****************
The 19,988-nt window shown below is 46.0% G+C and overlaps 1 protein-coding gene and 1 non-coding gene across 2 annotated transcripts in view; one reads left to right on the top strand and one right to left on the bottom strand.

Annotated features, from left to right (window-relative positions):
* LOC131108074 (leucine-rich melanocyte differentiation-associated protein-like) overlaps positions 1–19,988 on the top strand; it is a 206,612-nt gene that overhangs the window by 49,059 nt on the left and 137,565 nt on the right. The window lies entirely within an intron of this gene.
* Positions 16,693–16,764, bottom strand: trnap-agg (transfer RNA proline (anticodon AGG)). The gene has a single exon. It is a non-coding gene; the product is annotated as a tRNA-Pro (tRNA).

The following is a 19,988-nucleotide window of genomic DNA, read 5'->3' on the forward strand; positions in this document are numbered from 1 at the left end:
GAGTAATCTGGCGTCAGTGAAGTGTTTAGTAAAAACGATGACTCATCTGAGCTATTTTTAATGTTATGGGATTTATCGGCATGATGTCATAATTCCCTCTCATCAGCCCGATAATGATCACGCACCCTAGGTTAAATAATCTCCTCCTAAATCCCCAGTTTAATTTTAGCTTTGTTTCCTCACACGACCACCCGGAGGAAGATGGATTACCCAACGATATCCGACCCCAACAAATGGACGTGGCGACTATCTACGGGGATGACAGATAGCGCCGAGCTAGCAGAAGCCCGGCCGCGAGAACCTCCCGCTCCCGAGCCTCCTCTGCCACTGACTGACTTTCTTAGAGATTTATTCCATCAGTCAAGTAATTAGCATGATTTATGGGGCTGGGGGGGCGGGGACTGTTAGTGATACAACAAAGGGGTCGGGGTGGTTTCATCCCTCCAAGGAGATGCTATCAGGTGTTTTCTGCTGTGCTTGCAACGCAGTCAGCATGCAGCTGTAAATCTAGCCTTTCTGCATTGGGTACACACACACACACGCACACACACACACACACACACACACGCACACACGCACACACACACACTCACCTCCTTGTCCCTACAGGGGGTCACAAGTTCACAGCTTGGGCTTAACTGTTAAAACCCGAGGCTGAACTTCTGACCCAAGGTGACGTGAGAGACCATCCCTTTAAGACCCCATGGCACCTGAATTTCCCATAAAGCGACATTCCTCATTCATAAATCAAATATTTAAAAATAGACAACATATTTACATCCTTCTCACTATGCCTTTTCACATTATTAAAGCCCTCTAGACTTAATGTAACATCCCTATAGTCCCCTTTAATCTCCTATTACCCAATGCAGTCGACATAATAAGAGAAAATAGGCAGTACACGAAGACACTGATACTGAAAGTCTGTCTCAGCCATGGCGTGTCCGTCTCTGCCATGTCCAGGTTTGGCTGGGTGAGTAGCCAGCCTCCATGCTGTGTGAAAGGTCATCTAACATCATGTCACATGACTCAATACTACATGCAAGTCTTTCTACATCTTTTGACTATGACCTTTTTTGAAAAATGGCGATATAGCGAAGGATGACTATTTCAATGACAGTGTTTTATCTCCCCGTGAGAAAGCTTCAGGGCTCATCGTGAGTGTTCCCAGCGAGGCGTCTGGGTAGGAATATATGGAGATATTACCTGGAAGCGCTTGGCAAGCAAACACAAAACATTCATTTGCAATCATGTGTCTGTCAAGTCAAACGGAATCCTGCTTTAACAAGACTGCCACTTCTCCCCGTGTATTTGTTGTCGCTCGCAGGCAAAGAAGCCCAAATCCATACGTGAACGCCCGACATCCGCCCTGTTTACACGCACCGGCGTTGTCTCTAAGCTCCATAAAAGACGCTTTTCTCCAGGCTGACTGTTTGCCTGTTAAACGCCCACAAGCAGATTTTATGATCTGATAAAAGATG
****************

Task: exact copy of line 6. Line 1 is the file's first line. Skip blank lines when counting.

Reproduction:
GAGTAATCTGGCGTCAGTGAAGTGTTTAGTAAAAACGATGACTCATCTGAGCTATTTTTAATGTTATGGGATTTATCGGCATGATGTCATAATTCCCTCTCATCAGCCCGATAATGATCACGCACCCTAGGTTAAATAATCTCCTCCTAAATCCCCAGTTTAATTTTAGCTTTGTTTCCTCACACGACCACCCGGAGGAAGATGGATTACCCAACGATATCCGACCCCAACAAATGGACGTGGCGACTATCTACGGGGATGACAGATAGCGCCGAGCTAGCAGAAGCCCGGCCGCGAGAACCTCCCGCTCCCGAGCCTCCTCTGCCACTGACTGACTTTCTTAGAGATTTATTCCATCAGTCAAGTAATTAGCATGATTTATGGGGCTGGGGGGGCGGGGACTGTTAGTGATACAACAAAGGGGTCGGGGTGGTTTCATCCCTCCAAGGAGATGCTATCAGGTGTTTTCTGCTGTGCTTGCAACGCAGTCAGCATGCAGCTGTAAATCTAGCCTTTCTGCATTGGGTACACACACACACACGCACACACACACACACACACACACACGCACACACGCACACACACACACTCACCTCCTTGTCCCTACAGGGGGTCACAAGTTCACAGCTTGGGCTTAACTGTTAAAACCCGAGGCTGAACTTCTGACCCAAGGTGACGTGAGAGACCATCCCTTTAAGACCCCATGGCACCTGAATTTCCCATAAAGCGACATTCCTCATTCATAAATCAAATATTTAAAAATAGACAACATATTTACATCCTTCTCACTATGCCTTTTCACATTATTAAAGCCCTCTAGACTTAATGTAACATCCCTATAGTCCCCTTTAATCTCCTATTACCCAATGCAGTCGACATAATAAGAGAAAATAGGCAGTACACGAAGACACTGATACTGAAAGTCTGTCTCAGCCATGGCGTGTCCGTCTCTGCCATGTCCAGGTTTGGCTGGGTGAGTAGCCAGCCTCCATGCTGTGTGAAAGGTCATCTAACATCATGTCACATGACTCAATACTACATGCAAGTCTTTCTACATCTTTTGACTATGACCTTTTTTGAAAAATGGCGATATAGCGAAGGATGACTATTTCAATGACAGTGTTTTATCTCCCCGTGAGAAAGCTTCAGGGCTCATCGTGAGTGTTCCCAGCGAGGCGTCTGGGTAGGAATATATGGAGATATTACCTGGAAGCGCTTGGCAAGCAAACACAAAACATTCATTTGCAATCATGTGTCTGTCAAGTCAAACGGAATCCTGCTTTAACAAGACTGCCACTTCTCCCCGTGTATTTGTTGTCGCTCGCAGGCAAAGAAGCCCAAATCCATACGTGAACGCCCGACATCCGCCCTGTTTACACGCACCGGCGTTGTCTCTAAGCTCCATAAAAGACGCTTTTCTCCAGGCTGACTGTTTGCCTGTTAAACGCCCACAAGCAGATTTTATGATCTGATAAAAGATG